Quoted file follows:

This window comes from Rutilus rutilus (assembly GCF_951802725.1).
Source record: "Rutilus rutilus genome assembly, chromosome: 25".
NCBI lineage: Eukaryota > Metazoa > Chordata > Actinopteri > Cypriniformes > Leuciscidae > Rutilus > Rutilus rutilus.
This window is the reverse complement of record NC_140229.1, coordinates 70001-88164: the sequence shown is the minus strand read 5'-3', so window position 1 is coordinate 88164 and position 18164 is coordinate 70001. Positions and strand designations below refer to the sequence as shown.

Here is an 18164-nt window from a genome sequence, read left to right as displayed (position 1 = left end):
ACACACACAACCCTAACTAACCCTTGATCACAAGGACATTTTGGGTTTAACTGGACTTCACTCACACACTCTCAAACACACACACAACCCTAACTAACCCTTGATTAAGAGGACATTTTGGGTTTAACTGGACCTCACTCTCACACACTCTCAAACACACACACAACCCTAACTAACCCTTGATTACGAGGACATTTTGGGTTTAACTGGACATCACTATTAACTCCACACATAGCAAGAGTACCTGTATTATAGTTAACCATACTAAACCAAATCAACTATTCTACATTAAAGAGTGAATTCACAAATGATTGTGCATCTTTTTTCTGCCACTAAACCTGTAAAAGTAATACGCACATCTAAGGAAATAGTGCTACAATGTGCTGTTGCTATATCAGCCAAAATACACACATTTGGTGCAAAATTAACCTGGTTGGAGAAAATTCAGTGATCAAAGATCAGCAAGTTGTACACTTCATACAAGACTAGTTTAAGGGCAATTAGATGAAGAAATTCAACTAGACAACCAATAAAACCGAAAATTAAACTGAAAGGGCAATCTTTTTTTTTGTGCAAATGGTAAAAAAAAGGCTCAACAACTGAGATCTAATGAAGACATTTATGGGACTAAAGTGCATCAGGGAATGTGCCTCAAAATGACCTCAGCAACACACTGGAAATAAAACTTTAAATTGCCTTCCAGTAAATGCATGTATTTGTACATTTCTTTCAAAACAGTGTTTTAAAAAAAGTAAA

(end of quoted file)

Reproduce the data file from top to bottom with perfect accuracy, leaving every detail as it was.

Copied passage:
This window comes from Rutilus rutilus (assembly GCF_951802725.1).
Source record: "Rutilus rutilus genome assembly, chromosome: 25".
NCBI lineage: Eukaryota > Metazoa > Chordata > Actinopteri > Cypriniformes > Leuciscidae > Rutilus > Rutilus rutilus.
This window is the reverse complement of record NC_140229.1, coordinates 70001-88164: the sequence shown is the minus strand read 5'-3', so window position 1 is coordinate 88164 and position 18164 is coordinate 70001. Positions and strand designations below refer to the sequence as shown.

Here is an 18164-nt window from a genome sequence, read left to right as displayed (position 1 = left end):
ACACACACAACCCTAACTAACCCTTGATCACAAGGACATTTTGGGTTTAACTGGACTTCACTCACACACTCTCAAACACACACACAACCCTAACTAACCCTTGATTAAGAGGACATTTTGGGTTTAACTGGACCTCACTCTCACACACTCTCAAACACACACACAACCCTAACTAACCCTTGATTACGAGGACATTTTGGGTTTAACTGGACATCACTATTAACTCCACACATAGCAAGAGTACCTGTATTATAGTTAACCATACTAAACCAAATCAACTATTCTACATTAAAGAGTGAATTCACAAATGATTGTGCATCTTTTTTCTGCCACTAAACCTGTAAAAGTAATACGCACATCTAAGGAAATAGTGCTACAATGTGCTGTTGCTATATCAGCCAAAATACACACATTTGGTGCAAAATTAACCTGGTTGGAGAAAATTCAGTGATCAAAGATCAGCAAGTTGTACACTTCATACAAGACTAGTTTAAGGGCAATTAGATGAAGAAATTCAACTAGACAACCAATAAAACCGAAAATTAAACTGAAAGGGCAATCTTTTTTTTTGTGCAAATGGTAAAAAAAAGGCTCAACAACTGAGATCTAATGAAGACATTTATGGGACTAAAGTGCATCAGGGAATGTGCCTCAAAATGACCTCAGCAACACACTGGAAATAAAACTTTAAATTGCCTTCCAGTAAATGCATGTATTTGTACATTTCTTTCAAAACAGTGTTTTAAAAAAAGTAAA